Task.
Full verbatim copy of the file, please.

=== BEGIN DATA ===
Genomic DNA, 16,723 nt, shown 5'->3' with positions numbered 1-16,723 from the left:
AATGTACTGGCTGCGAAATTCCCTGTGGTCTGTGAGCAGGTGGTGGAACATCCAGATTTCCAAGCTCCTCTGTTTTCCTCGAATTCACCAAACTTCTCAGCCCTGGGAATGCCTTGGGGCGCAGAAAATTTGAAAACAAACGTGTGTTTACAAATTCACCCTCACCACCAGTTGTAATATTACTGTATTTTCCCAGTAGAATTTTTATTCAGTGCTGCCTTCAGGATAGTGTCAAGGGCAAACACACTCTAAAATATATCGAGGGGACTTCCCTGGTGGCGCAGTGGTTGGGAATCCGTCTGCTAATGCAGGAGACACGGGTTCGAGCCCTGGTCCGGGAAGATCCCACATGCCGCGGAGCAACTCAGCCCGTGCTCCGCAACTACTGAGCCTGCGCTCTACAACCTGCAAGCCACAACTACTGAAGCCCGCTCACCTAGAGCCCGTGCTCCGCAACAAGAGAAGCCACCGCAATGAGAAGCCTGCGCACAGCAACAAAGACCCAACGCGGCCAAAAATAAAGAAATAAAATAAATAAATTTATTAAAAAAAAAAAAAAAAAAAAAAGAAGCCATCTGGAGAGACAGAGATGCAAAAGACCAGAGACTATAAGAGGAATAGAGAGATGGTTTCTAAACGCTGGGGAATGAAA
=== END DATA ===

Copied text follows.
Genomic DNA, 16,723 nt, shown 5'->3' with positions numbered 1-16,723 from the left:
AATGTACTGGCTGCGAAATTCCCTGTGGTCTGTGAGCAGGTGGTGGAACATCCAGATTTCCAAGCTCCTCTGTTTTCCTCGAATTCACCAAACTTCTCAGCCCTGGGAATGCCTTGGGGCGCAGAAAATTTGAAAACAAACGTGTGTTTACAAATTCACCCTCACCACCAGTTGTAATATTACTGTATTTTCCCAGTAGAATTTTTATTCAGTGCTGCCTTCAGGATAGTGTCAAGGGCAAACACACTCTAAAATATATCGAGGGGACTTCCCTGGTGGCGCAGTGGTTGGGAATCCGTCTGCTAATGCAGGAGACACGGGTTCGAGCCCTGGTCCGGGAAGATCCCACATGCCGCGGAGCAACTCAGCCCGTGCTCCGCAACTACTGAGCCTGCGCTCTACAACCTGCAAGCCACAACTACTGAAGCCCGCTCACCTAGAGCCCGTGCTCCGCAACAAGAGAAGCCACCGCAATGAGAAGCCTGCGCACAGCAACAAAGACCCAACGCGGCCAAAAATAAAGAAATAAAATAAATAAATTTATTAAAAAAAAAAAAAAAAAAAAAAGAAGCCATCTGGAGAGACAGAGATGCAAAAGACCAGAGACTATAAGAGGAATAGAGAGATGGTTTCTAAACGCTGGGGAATGAAA